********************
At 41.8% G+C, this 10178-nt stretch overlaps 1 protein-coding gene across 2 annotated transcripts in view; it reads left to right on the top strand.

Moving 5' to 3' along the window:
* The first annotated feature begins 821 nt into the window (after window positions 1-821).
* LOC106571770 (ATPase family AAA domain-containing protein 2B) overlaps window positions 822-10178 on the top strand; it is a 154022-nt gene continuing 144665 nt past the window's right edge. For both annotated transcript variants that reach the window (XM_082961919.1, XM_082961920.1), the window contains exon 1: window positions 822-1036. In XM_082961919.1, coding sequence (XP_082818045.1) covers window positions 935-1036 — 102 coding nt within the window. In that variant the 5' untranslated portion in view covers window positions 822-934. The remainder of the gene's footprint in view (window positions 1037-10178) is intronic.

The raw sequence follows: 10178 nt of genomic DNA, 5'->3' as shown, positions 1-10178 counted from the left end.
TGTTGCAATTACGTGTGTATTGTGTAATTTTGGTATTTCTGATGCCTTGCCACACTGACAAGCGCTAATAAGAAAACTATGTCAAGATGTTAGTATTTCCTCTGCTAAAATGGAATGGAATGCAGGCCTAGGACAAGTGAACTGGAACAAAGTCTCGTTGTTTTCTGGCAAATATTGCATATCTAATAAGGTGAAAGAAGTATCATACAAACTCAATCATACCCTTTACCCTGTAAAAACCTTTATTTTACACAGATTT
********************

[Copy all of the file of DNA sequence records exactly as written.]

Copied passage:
At 41.8% G+C, this 10178-nt stretch overlaps 1 protein-coding gene across 2 annotated transcripts in view; it reads left to right on the top strand.

Moving 5' to 3' along the window:
* The first annotated feature begins 821 nt into the window (after window positions 1-821).
* LOC106571770 (ATPase family AAA domain-containing protein 2B) overlaps window positions 822-10178 on the top strand; it is a 154022-nt gene continuing 144665 nt past the window's right edge. For both annotated transcript variants that reach the window (XM_082961919.1, XM_082961920.1), the window contains exon 1: window positions 822-1036. In XM_082961919.1, coding sequence (XP_082818045.1) covers window positions 935-1036 — 102 coding nt within the window. In that variant the 5' untranslated portion in view covers window positions 822-934. The remainder of the gene's footprint in view (window positions 1037-10178) is intronic.

The raw sequence follows: 10178 nt of genomic DNA, 5'->3' as shown, positions 1-10178 counted from the left end.
TGTTGCAATTACGTGTGTATTGTGTAATTTTGGTATTTCTGATGCCTTGCCACACTGACAAGCGCTAATAAGAAAACTATGTCAAGATGTTAGTATTTCCTCTGCTAAAATGGAATGGAATGCAGGCCTAGGACAAGTGAACTGGAACAAAGTCTCGTTGTTTTCTGGCAAATATTGCATATCTAATAAGGTGAAAGAAGTATCATACAAACTCAATCATACCCTTTACCCTGTAAAAACCTTTATTTTACACAGATTT